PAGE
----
As Bill Gates announced his donation of $750 million to the Global Fund to Fight AIDS, Americans started looking at how other wealthy people are donating their money. One wealthy person in particular who is being scrutinized for his giving is Mitt Romney.
Mitt Romney finally released his tax returns, and Americans not only got to see how much money he makes and how little he pays in taxes, they also got to see how much money he gives away. Although he does give away about 15% of his money each year, most of the donations go to the Mormon Church. In general, the public is not impressed. Don't worry, though, voters are not impressed with Gingrich's giving either. Although he makes much less than Romney, he still reports his income in the millions, not the thousands like many other Americans. Gingrich, like Romney, gives money to things most Americans would not be impressed with. As the two candidates continue to try to sway voters to their side, they may want to start looking to Bill Gates for some lessons on charitable giving.
Gates and Warren Buffet have done a great job of giving away their fortunes and living modest lifestyles. Buffet does not live in a fancy mansion or drive a high-class vehicle. He looks to others' ideas when deciding which organizations will get his charitable donations. Gates makes his children do chores and plans on making them work to earn their money; no big inheritance planned there. Both Gates and Buffet have worked together to try to convince America's wealthy to give away half of all their wealth over their lifetime. The giving that Buffet and Gates are encouraging relate to giving money to causes that the world, or a at least a large majority, benefit from. If you look at where the charitable donations of Romney and Gingrich are going, it's not to global efforts. This is why voters are not liking what they are seeing.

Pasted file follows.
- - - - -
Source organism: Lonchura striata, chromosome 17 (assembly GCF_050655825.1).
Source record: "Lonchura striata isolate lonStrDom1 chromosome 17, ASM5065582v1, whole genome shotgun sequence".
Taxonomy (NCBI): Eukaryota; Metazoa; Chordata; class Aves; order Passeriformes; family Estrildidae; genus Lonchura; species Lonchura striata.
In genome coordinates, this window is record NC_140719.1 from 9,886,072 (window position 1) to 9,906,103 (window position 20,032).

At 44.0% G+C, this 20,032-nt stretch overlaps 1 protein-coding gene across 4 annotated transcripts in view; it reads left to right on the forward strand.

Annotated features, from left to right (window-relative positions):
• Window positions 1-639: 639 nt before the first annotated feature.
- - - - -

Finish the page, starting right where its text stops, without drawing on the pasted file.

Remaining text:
American voters need to find a way to connect with the candidates. With so many people struggling financially, they are having a hard time getting behind anyone who has never had to struggle to pay bills or buy groceries. If the candidates would follow the giving practices of Gates, maybe America could feel connected to them in a different way. They could see that they are compassionate and care about others. Donating money to the choir your wife sings in or the church you attend every week doesn't show voters that you have a concern for the world as a whole. This could hurt either candidate down the road because Obama's giving habits look better. He donated all of his 2009 Nobel Prize money, and in 2010, he donated thousands of dollars to more than twelve organizations, some local and some global. This is the type of giving that Gates and Buffet would probably applaud. More importantly it's the type of giving most voters would be happy to see. It is said actions speak louder than words, so maybe the unselfish action of giving to others is just the thing Obama needs to get Americans to commit to another four years.